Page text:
It's an hour long sermon, so you might not have time to listen to it all at once (though if you do, it will be worth your time). Here's an excerpt I particularly enjoyed just now on using God's attributes to transform our prayers.
Now, what in the flow of that worship, happens to his petition (when you get to verse 8)? “I have set the Lord always before me; because he is at my right hand, I shall NOT be shaken.”
That’s not a request anymore; that’s an affirmation.
So the way I understand verses 1-8 is that what begins as an aching longing, “Preserve me, O God,” ends with, “I will not be shaken.” “I will be preserved,” “I will be kept,” “He will not let me be lost.”
And the pathway from the petition, aching and longing, to the assertion and the affirmation and the confidence, is heralding and exalting in what God is for us. And I would simply commend to you that way of praying. Because almost all my beginning in prayer begin the way his does.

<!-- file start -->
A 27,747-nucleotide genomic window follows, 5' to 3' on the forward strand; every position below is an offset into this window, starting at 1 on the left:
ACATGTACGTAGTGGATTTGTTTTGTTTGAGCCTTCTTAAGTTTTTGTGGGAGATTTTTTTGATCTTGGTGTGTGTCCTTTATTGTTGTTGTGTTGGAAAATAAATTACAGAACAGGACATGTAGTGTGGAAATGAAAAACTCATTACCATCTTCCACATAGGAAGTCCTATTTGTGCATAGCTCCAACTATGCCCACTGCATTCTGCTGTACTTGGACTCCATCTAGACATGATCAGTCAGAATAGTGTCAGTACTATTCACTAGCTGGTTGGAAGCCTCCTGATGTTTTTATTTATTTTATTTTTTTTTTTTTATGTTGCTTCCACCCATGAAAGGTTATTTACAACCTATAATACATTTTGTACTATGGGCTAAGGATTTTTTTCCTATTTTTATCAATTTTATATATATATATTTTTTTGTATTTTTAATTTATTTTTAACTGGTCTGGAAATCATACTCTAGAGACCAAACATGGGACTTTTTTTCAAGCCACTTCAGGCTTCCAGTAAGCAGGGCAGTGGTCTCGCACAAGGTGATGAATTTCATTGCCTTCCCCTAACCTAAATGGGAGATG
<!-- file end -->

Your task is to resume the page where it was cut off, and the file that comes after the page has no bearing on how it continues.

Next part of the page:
I seldom begin a worship service or a time of prayer in solitude red hot for God, totally confident, this is going to go well. This day, he’s in charge, it’s going to go right, he’ll give me his guidance. My prayers don’t begin that way. They begin, “HELP!” Which is the way he began, right? “Preserve me, Oh God.” And then what do you do, stop and wait for confidence to happen? No, you do what he did … you declare … what He is for you, and you exalt in what He is for you. And after you do that, through “safe refuge” and “highest treasure” and “sovereign Lord” and “trusted counselor,” confidence is rising. And that’s the way this psalm flows.Here's the whole sermon; stay tuned for a clip in which he talks about verse 3, "As for the saints in the land, they are the excellent ones, in whom is all my delight."
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